Simply by taking a quick look through our website you will find that a key competency of GBOS is facilitating the transfer of manufacture to offshore vendors. So then you might wonder why would we potentially discourage customers from using this service by asking them to think carefully before they proceed.
Well I think it is about time we actually departed from the traditional bipartisan approach: Manufacture Onshore using Lean or automation vs. Manufacture Offshore. The reality is neither solution provides a cure all for your company ailments.
I once worked for a company that was manufacturing onshore, we found out that an offshore competitor was actually selling a more advanced product for less than we could purchase components for manufacture. We were trying to trade on being Aussie made. We had a consultant with Lean expertise come in to advise us how to streamline our operation and reduce waste. But the reality of the matter lies in the initial fact. The competitor sale price (not manufacture price but the actual retail market price from an onshore reseller) was going to destroy the business no matter how Lean the factory became. Commercial clients were already aware of the competition and were quickly failing to see any benefit in paying significantly more for a local product which was generations behind the competition.
The above is an extreme case. The Lean consultant should have looked into the pricing fact before taking the contract and advised the company that, in reality, his consultation will not provide sufficient benefit to fix the inherent pricing and product issues. Similarly had an offshoring consultant been contracted the same reality should have been revealed, there is no point in proceeding with this particular product because the company is too far behind in both design and costing to ever regain the ground. Sometimes honesty can be a bit brutal but it is better than pouring hundreds of thousands of dollars into a doomed enterprise.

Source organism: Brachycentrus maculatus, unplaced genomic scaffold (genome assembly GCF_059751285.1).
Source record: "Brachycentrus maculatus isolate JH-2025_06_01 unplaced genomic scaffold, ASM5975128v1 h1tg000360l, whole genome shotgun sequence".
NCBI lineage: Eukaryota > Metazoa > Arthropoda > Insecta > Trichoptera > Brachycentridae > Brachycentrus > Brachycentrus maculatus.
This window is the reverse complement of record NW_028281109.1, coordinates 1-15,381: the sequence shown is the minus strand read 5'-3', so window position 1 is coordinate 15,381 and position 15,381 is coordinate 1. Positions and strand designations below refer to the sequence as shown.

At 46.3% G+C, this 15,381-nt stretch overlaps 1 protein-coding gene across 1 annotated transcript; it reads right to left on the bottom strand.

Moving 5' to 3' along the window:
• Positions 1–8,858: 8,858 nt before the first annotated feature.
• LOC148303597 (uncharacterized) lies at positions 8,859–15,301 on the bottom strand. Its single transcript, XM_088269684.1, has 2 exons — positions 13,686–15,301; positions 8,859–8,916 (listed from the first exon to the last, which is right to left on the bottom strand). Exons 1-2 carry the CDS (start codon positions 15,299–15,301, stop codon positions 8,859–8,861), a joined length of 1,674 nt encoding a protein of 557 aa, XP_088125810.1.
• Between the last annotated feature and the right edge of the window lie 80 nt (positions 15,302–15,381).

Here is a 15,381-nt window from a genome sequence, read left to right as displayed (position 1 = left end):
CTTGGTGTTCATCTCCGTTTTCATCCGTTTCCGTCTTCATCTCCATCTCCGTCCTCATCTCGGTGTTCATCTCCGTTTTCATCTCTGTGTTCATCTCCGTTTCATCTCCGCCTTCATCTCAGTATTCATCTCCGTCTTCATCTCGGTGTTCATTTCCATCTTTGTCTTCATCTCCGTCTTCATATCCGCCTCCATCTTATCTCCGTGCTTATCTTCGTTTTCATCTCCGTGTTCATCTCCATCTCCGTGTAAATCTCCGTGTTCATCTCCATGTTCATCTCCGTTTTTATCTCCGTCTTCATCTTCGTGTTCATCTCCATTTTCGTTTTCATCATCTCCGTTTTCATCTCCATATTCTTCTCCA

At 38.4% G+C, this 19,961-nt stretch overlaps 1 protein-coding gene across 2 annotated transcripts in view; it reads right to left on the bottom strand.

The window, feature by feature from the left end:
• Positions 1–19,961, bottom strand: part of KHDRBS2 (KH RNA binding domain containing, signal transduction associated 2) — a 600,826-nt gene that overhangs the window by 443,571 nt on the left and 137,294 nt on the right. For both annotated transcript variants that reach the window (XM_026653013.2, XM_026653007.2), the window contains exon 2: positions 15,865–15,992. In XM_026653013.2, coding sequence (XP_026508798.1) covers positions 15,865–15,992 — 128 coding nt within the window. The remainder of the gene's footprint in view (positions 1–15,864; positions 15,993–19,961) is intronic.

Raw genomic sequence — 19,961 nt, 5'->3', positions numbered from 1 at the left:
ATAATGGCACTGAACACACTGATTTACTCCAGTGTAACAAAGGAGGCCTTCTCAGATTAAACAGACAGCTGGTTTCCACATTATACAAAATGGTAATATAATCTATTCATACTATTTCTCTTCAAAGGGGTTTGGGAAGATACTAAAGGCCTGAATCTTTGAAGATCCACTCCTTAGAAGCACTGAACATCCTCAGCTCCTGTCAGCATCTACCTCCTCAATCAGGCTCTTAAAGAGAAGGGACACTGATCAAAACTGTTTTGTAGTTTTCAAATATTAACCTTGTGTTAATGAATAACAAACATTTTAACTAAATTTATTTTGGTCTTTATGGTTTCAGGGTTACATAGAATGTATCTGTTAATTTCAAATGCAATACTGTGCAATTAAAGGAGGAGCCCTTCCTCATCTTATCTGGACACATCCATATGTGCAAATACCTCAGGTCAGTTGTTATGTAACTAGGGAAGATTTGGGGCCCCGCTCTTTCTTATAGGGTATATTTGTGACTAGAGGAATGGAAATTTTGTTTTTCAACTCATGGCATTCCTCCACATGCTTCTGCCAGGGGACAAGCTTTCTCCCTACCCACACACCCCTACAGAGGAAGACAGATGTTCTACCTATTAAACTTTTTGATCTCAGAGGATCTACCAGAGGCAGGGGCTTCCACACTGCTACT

Ok so now getting back to a resolvable situation. Let suppose your company manufactures products that either has some IP advantage over the competition or still has the ability to remain competitive on pricing with some tweaking. Knee-jerk reaction is to send it off to China to get made for less. (I'll discuss country options in a later blog - it's a BIG world out there and outsourcing to China may not be suitable for your business). The cost price quoted by the Chinese vendor is significantly less than what we are paying to make it offshore. You need to order 2 years worth of product in a single order and pay 100% before shipment and terms are EXW.
The initial problem with the above is the customer is only considering the EXW (ex- works) price in their consideration. There is no consideration for the costs to transport your goods to the nearest port, customs clearance (China and Australia), shipping, warehousing, potential yield issues, scrap or obsolescence and the fact that you now have a significant amount of investment tied up in stock that will not likely be recovered for more than a year (supposing a 50% price markup). The EXW price looks fantastic at first glance, we make a direct comparison between this and our internal costs and say "Wow look at all the money we are saving here!" 2 years down the track we are then sitting trying to explain how such a great price from the offshore vendor resulted in the company being in the same financial position (or worse) after the program has been successfully run.
IP risk issues aside, sometimes offshoring is simply not going to reap the rewards you are expecting. Sometimes you may benefit more from implementing Lean practices onsite. Sometimes the net cost of the product in your store when you add up all of the incidental (hidden) costs actually ends up being more than what you were paying locally and despite the attractive price quoted by the vendor, the move to offshoring actually has a net detrimental effect on your business.
Do your research, add everything into the pricing before you start to make comparisons to your current cost. There is a Build vs Buy online tool free on our website if you want to make a start.